Forward Into The Past: The Beatles Remastered
Sometimes it seems like they never left: the world momentarily stands still every time the Beatles release a new album. Did you notice that the lads have been in the media lately? You can thank “The Beatles: Rock Band” for that, as well as the release today of meticulously remastered stereo and monophonic versions of the Beatles’ albums. The group’s 12 original studio albums – plus a few newly created collections of singles – were issued on CD in 1987, but this new package has a sonic heft that benefits from two decades of technological improvements.
You can buy ‘em as a pricey box set ($260 for the stereo, $298 for the mono) or you can purchase the individual CDs (stereo only) but unless you’ve never owned a Beatles album before, it may not be worth your money. You don’t need a sophisticated stereo system to hear the difference – Paul McCartney’s bass rumbles, Ringo Starr’s drums take on a new sophistication, George Harrison’s guitar work stings and rings, and John Lennon is revealed to be one of the finest singers in rock and roll. These boys were pretty good. But you already knew that – so it’s up to you to decide if it’s worth it to hear that all again.
Now the mono albums are a different story – until 1969 or so, the Beatles and their producer George Martin actually made albums primarily to be mono. Stereo was still a novelty for most people at the time, and even then mainly classical music albums appeared regularly in that format. The mono mixes were the ones that the Beatles signed off on, and in some cases they are a bit different than their stereo counterparts. “Lucy In The Sky With Diamonds,” from the mono Sgt. Pepper’s Lonely Hearts Club Band, becomes even more psychedelic in its chorus as Lennon’s voice swirls through trippy sound effects. “Paperback Writer,” from the Past Masters singles compilation, and some of the songs from the “White Album” have discernible differences. And the early stuff takes on new urgency and ferocity in mono – “I’m Down,” for example, almost explodes out of the speakers. (Compare the stereo and mono versions below of “She’s Leaving Home,” from Sgt. Pepper’s.)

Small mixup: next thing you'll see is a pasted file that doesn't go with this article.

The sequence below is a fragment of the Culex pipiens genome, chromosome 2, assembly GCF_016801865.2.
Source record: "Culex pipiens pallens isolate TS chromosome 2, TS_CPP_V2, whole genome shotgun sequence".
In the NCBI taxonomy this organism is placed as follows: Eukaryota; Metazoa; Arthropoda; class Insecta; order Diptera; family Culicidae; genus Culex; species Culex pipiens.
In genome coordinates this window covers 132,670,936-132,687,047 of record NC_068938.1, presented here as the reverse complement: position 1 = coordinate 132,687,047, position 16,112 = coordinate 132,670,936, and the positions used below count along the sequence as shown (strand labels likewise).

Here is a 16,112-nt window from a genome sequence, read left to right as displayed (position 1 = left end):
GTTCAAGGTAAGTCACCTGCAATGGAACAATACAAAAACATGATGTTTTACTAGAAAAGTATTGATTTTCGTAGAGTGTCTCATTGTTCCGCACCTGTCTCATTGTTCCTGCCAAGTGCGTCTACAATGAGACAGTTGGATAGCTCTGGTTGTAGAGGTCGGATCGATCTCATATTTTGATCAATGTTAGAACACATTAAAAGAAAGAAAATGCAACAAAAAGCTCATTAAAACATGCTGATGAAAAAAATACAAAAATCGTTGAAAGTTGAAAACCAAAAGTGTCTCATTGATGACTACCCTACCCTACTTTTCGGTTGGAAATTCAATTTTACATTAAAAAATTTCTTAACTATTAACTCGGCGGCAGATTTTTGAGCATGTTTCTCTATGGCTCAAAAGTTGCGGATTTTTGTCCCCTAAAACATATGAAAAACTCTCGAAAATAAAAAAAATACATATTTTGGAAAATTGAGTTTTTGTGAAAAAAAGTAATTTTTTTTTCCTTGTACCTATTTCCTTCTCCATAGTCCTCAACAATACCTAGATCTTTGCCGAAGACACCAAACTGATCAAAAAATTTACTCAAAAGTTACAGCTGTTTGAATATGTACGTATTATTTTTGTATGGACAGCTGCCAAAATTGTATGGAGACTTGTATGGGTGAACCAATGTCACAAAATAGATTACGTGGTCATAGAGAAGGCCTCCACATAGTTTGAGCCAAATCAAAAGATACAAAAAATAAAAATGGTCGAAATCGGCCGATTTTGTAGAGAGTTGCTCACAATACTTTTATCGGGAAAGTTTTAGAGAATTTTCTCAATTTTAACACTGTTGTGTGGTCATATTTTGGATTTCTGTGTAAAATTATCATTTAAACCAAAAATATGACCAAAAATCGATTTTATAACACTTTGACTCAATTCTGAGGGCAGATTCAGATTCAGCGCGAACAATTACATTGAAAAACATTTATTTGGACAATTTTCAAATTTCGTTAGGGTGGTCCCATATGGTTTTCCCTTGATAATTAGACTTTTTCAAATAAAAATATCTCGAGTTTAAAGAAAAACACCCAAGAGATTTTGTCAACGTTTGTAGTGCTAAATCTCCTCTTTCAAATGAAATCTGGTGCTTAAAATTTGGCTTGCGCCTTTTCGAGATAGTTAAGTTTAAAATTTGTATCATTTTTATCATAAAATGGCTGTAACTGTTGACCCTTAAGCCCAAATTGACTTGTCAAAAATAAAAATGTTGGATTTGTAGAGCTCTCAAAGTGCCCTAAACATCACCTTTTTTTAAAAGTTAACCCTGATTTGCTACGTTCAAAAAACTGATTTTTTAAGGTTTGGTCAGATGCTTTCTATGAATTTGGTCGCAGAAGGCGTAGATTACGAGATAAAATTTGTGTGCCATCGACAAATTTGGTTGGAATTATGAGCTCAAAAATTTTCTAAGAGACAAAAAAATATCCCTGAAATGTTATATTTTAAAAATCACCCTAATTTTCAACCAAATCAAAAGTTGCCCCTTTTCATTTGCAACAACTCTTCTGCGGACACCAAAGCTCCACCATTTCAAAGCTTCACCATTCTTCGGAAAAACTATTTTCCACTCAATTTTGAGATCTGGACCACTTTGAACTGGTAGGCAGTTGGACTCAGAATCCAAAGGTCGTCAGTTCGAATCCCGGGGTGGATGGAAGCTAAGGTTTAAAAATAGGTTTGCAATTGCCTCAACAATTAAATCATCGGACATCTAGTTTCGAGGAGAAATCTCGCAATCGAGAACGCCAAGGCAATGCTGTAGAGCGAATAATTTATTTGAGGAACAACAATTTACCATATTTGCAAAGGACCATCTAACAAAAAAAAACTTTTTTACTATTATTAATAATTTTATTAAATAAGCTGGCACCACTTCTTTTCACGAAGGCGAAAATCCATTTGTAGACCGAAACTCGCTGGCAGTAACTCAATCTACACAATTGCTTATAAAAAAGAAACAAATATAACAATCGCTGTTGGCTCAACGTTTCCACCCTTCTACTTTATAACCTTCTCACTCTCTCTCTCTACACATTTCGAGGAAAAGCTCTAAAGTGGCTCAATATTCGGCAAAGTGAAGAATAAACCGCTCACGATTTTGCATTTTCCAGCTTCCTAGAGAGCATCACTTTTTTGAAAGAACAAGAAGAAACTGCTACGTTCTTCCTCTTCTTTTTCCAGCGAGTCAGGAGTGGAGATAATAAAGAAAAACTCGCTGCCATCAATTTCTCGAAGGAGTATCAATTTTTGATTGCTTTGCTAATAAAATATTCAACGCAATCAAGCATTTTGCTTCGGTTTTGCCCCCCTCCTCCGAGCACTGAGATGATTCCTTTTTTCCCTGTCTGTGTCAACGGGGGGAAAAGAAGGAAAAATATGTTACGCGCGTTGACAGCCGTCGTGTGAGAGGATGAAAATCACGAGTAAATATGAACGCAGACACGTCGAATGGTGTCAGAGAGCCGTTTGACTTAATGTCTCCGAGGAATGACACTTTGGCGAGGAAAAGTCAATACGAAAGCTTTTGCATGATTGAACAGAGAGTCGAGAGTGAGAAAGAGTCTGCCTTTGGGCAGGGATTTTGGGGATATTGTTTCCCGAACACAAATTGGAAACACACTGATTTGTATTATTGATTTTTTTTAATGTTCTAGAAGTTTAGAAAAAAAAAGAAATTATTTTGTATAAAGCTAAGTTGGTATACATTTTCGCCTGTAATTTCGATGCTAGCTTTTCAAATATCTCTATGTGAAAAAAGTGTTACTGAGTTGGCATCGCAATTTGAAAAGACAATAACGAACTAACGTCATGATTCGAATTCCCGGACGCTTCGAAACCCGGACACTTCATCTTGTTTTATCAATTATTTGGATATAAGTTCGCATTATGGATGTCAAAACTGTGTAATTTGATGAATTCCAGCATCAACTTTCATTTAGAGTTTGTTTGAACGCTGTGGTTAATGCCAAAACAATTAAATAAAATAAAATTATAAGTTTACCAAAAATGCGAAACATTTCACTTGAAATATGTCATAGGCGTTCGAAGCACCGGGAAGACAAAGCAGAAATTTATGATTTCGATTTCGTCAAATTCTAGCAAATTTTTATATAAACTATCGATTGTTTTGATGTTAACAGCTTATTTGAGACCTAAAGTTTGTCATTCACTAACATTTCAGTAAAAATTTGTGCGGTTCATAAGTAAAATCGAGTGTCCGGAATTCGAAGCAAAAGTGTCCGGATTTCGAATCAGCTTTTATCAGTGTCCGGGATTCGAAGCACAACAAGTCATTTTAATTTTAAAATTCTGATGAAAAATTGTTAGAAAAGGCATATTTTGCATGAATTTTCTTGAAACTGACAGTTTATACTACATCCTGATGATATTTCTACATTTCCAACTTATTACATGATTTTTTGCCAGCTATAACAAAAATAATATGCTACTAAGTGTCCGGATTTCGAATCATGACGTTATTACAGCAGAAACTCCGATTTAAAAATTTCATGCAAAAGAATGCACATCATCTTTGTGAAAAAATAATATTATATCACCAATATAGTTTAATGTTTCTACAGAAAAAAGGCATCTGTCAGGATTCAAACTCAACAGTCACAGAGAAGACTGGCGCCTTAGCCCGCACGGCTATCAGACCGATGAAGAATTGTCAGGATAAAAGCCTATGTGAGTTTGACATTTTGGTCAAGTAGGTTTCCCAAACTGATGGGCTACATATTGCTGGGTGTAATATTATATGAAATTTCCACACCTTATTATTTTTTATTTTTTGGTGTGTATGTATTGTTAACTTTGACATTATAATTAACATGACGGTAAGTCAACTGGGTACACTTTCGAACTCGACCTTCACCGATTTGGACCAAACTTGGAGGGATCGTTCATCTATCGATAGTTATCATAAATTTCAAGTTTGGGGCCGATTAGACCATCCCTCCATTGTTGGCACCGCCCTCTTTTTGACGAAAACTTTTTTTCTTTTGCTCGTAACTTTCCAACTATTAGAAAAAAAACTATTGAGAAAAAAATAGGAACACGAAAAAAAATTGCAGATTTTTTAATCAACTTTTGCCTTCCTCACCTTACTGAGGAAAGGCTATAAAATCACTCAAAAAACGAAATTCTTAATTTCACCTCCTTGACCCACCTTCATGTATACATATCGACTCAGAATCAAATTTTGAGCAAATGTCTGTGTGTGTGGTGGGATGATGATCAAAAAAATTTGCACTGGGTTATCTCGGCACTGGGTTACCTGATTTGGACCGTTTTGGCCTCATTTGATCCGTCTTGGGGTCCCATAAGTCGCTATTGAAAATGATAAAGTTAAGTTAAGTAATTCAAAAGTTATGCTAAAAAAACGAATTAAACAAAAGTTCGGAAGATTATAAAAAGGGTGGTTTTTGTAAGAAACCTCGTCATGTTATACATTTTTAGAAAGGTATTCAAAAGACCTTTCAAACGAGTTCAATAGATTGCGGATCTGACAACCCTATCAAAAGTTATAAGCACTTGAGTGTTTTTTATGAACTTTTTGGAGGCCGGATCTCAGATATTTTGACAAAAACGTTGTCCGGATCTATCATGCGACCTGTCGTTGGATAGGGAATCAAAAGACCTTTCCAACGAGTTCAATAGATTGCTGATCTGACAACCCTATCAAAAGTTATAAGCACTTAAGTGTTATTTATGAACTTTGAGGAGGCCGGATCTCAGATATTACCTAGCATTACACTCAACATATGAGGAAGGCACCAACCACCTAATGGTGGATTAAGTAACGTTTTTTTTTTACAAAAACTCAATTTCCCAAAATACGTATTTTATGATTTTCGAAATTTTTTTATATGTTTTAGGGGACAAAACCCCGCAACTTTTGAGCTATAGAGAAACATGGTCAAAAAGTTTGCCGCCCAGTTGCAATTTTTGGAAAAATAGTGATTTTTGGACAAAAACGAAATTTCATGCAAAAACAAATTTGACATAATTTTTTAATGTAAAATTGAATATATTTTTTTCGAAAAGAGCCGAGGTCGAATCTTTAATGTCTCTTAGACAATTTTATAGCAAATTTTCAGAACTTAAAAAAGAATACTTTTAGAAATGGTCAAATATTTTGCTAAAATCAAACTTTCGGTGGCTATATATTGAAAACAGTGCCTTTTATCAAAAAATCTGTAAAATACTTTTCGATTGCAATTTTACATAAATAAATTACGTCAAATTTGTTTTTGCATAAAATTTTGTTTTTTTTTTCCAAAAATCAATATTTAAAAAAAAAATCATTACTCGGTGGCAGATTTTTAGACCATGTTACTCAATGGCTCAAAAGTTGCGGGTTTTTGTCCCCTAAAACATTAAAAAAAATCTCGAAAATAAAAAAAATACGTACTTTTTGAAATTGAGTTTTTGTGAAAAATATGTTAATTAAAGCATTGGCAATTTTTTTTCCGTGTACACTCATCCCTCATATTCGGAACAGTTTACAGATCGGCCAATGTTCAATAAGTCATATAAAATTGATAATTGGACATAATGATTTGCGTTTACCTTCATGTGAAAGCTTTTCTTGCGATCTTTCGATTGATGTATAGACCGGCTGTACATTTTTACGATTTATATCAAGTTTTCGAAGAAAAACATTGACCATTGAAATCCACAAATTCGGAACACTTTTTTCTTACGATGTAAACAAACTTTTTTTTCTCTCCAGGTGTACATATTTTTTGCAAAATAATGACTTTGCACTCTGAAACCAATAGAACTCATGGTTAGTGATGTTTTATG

As I said at the outset, some things never change – Beatles music has endured because it’s just so damn good. The best songs on Rubber Soul still rock, moments from Revolver, Sgt. Pepper and Magical Mystery Tour can still cause goosebumps, and listening to Abbey Road all the way through (especially the concluding “suite”) remains a seminal rock and roll experience. Maybe soon we can download Beatles music, but that would be a sonic step backward. If you’ve ever hummed along or tapped your foot to a Beatles song, this may be your opportunity to hear them as you never have before.